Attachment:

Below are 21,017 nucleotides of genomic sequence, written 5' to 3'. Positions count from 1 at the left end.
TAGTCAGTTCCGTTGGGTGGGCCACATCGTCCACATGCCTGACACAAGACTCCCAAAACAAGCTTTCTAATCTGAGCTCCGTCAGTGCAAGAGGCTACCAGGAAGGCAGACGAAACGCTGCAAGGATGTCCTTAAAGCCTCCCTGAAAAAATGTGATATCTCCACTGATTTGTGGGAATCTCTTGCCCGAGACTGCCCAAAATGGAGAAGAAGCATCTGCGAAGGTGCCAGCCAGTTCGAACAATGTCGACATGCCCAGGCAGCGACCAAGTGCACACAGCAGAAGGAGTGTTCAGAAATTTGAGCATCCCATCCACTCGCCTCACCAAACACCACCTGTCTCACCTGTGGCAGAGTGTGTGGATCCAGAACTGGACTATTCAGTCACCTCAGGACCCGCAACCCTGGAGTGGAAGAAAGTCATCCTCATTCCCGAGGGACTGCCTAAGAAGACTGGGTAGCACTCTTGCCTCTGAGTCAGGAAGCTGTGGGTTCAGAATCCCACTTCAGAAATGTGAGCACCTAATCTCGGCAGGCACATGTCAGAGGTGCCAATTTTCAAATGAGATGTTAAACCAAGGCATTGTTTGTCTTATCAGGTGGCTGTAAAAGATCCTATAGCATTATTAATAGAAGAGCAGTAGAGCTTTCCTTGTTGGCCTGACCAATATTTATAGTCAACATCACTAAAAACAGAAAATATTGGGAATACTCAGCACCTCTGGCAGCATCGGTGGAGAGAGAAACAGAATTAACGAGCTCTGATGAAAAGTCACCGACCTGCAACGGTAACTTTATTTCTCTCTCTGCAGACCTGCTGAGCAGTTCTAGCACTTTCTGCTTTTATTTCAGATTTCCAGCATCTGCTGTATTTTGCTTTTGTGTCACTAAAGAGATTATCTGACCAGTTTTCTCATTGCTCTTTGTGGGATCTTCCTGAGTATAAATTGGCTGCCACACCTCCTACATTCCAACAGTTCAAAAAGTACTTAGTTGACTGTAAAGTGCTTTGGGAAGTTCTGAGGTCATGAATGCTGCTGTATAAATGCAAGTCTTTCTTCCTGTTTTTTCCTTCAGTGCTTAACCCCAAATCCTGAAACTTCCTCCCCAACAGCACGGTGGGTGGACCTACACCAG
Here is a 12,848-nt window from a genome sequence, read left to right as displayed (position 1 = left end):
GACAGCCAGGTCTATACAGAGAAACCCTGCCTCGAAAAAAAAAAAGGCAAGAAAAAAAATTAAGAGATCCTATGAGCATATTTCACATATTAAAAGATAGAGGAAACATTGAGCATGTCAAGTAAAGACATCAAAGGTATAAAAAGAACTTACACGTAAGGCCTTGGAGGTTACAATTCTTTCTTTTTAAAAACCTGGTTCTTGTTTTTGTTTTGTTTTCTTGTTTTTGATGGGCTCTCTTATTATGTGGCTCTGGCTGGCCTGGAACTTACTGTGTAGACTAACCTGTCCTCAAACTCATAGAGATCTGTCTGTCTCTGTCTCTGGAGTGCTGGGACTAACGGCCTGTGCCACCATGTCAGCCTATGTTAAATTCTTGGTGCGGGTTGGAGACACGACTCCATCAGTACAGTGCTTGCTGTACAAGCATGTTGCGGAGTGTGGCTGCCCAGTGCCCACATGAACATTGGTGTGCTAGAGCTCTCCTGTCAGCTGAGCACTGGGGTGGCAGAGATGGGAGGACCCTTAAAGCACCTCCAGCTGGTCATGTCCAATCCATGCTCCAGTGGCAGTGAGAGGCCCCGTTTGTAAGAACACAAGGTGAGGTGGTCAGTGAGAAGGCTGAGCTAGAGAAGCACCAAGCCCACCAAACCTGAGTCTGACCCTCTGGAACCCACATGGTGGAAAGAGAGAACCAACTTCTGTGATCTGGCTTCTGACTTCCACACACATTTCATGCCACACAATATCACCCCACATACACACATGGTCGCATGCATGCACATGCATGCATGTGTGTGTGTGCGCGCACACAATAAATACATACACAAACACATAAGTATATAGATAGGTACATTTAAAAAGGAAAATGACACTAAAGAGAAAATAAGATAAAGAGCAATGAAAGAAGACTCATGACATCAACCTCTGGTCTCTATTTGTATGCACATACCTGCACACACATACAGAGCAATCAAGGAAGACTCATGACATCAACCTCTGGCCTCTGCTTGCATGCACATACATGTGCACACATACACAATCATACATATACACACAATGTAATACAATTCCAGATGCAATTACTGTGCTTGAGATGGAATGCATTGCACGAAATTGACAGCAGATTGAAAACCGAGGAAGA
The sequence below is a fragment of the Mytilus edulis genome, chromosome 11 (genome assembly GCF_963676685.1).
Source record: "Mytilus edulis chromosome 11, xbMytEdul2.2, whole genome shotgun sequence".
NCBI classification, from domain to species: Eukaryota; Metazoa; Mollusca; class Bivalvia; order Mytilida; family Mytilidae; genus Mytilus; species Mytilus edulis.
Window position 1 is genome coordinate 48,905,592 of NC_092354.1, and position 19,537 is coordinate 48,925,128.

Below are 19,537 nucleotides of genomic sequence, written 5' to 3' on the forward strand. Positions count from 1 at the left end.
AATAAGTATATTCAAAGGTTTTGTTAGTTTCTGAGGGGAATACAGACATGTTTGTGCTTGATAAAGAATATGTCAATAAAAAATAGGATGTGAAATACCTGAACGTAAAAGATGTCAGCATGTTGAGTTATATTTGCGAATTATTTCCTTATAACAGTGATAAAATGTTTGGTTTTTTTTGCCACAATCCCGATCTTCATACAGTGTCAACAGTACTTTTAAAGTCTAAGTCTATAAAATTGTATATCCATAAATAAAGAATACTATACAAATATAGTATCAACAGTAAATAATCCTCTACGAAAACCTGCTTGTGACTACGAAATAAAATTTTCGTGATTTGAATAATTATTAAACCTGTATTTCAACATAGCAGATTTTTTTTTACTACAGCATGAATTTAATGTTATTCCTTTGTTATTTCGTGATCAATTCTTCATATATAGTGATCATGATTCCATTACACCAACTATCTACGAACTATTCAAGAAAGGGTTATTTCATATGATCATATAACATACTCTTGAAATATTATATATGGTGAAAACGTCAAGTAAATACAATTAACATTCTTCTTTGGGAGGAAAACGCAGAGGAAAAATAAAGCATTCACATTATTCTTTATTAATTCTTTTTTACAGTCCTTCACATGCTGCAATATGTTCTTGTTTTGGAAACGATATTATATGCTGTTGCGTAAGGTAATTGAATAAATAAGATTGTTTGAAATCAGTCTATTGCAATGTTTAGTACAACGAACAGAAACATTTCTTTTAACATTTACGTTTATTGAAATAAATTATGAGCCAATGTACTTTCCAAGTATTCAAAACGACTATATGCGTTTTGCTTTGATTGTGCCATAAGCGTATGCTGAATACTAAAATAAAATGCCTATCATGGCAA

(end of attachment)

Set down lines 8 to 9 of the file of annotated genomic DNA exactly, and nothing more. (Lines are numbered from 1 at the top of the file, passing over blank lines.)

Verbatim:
Window position 1 is genome coordinate 48,905,592 of NC_092354.1, and position 19,537 is coordinate 48,925,128.

Below are 19,537 nucleotides of genomic sequence, written 5' to 3' on the forward strand. Positions count from 1 at the left end.